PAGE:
In air-cooled and evaporative condensers, the refrigerant condenses inside tubes. The mechanism of condensation is complex and the flow regimes continue to change as the refrigerant passes through the tube. Even though the state of
the refrigerant is superheated vapor on entering the tube, condensation begins immediately and a spray regime develops. Later on the flow converts to annular then stratified with the liquid flowing along the bottom of the tube. Near the end of the condenser tube the flow regime is characterized as slug or plug.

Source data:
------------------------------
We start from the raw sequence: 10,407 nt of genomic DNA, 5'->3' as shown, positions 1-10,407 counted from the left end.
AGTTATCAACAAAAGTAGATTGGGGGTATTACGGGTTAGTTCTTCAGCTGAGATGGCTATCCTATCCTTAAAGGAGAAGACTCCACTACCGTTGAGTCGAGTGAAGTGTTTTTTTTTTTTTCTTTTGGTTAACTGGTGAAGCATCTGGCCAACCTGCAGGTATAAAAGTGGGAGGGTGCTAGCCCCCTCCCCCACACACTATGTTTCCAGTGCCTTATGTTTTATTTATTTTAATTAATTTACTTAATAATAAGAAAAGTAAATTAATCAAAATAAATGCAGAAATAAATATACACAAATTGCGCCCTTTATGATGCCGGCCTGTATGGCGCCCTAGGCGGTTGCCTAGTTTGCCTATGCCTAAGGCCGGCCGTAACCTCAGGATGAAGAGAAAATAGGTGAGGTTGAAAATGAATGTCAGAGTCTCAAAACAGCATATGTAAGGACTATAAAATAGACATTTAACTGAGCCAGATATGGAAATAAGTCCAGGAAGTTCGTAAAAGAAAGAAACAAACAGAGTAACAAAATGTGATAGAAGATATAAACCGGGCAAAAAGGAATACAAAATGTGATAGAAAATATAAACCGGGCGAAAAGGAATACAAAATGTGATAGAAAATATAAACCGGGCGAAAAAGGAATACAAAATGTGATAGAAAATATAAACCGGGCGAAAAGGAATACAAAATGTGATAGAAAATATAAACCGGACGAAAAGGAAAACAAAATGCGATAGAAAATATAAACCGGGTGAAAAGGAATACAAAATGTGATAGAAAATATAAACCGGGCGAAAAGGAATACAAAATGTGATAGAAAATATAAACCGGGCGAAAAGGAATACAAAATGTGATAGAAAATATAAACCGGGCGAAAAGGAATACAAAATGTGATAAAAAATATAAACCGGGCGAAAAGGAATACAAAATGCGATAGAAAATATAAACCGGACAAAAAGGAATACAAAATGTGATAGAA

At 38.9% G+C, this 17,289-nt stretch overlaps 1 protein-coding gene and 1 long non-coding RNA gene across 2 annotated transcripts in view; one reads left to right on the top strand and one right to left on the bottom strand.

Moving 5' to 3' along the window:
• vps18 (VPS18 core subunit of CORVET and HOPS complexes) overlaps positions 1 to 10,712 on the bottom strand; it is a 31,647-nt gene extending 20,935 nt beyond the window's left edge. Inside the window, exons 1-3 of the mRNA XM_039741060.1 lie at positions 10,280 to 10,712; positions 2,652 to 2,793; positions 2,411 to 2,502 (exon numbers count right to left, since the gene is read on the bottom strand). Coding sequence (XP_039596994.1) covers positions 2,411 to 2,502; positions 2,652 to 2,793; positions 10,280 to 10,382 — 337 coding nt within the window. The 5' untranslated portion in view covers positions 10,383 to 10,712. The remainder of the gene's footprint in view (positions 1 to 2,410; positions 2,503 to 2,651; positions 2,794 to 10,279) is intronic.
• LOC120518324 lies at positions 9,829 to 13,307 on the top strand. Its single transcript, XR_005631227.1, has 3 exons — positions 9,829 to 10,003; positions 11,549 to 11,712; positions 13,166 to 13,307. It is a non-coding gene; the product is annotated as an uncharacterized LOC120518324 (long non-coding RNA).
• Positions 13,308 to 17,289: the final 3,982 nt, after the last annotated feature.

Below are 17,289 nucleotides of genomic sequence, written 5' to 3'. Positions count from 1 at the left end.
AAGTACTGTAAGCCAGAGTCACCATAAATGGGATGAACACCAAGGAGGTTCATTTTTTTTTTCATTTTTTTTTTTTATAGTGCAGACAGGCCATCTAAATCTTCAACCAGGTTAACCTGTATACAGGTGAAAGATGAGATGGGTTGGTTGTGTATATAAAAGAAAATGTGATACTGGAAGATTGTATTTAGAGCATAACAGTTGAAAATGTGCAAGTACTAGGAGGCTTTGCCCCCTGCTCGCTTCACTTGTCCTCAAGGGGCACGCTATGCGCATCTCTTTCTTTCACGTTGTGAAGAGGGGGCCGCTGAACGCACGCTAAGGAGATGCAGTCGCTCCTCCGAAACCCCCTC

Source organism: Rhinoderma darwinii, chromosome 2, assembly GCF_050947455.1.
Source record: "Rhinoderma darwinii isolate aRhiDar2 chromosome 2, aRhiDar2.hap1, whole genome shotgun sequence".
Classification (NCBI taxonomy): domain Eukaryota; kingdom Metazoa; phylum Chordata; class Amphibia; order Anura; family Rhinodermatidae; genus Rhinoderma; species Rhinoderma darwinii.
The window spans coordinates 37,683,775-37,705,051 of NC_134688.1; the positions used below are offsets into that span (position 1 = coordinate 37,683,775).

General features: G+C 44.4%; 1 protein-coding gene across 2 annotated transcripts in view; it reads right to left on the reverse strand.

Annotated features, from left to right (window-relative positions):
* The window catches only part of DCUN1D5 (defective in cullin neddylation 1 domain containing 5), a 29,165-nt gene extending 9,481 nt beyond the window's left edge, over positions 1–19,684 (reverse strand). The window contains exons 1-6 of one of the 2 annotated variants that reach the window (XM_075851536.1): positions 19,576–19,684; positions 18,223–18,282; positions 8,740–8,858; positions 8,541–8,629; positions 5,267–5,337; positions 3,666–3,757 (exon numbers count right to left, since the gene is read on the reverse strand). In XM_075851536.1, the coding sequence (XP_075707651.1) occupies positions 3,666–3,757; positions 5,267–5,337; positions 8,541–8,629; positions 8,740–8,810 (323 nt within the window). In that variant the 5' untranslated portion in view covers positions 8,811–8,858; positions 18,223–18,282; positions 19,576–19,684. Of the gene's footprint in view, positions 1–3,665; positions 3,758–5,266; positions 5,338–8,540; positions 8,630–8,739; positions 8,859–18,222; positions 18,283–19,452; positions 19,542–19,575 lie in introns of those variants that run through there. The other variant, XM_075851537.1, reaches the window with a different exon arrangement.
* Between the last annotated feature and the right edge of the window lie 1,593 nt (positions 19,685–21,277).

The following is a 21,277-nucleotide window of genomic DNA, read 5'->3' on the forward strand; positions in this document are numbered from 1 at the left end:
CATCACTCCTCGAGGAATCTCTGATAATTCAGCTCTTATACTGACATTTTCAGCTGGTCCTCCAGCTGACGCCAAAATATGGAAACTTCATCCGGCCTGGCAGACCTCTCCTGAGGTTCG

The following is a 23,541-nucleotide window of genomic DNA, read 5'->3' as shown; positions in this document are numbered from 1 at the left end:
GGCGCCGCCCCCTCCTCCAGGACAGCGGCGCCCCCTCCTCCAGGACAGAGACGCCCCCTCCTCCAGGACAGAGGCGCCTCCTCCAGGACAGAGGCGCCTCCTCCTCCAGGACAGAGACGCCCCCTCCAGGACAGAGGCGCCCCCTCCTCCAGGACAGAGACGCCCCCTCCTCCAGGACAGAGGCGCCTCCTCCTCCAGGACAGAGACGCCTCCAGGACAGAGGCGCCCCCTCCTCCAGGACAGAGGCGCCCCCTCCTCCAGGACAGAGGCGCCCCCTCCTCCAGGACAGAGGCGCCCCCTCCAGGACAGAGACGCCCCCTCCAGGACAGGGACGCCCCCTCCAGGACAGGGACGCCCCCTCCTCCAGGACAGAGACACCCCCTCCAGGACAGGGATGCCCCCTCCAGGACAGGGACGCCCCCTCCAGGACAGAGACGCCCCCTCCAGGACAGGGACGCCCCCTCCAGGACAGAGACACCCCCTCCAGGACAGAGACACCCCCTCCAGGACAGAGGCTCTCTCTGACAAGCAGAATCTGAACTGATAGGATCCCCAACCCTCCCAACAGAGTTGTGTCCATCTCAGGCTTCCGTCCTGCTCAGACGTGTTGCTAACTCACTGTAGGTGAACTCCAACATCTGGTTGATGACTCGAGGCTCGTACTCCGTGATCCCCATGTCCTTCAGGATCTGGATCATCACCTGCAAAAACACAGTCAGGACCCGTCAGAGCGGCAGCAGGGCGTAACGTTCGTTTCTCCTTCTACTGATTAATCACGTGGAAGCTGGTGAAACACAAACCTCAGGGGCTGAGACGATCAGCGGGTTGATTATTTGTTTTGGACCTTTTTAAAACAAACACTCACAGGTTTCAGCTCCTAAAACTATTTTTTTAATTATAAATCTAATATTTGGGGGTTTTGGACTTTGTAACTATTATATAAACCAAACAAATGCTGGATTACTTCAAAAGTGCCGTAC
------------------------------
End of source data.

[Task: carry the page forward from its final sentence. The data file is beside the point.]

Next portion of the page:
Figure 7.3 shows relative values of the condensing coefficient throughout a tube. At the entrance to the tube with its superheated vapor content the coefficient is low, which is typical of convection heat transfer with a gas. The coefficient increases once surface condensation begins and is usually at its highest value during annular flow. As more and more condensed liquid flows with the vapor, the surface available for condensation decreases. Near the end of the condenser tube the coefficient drops quite low, because the process has approached that of convection heat transfer to a liquid.
The low heat-transfer coefficient near the end of the condenser tube when all or most of the vapor has condensed is pertinent to the plant operator. The reason is that backing liquid into an air-cooled or evaporative condenser shifts some heat-transfer area into the liquid subcooling mode which exhibits low heat-transfer coefficients.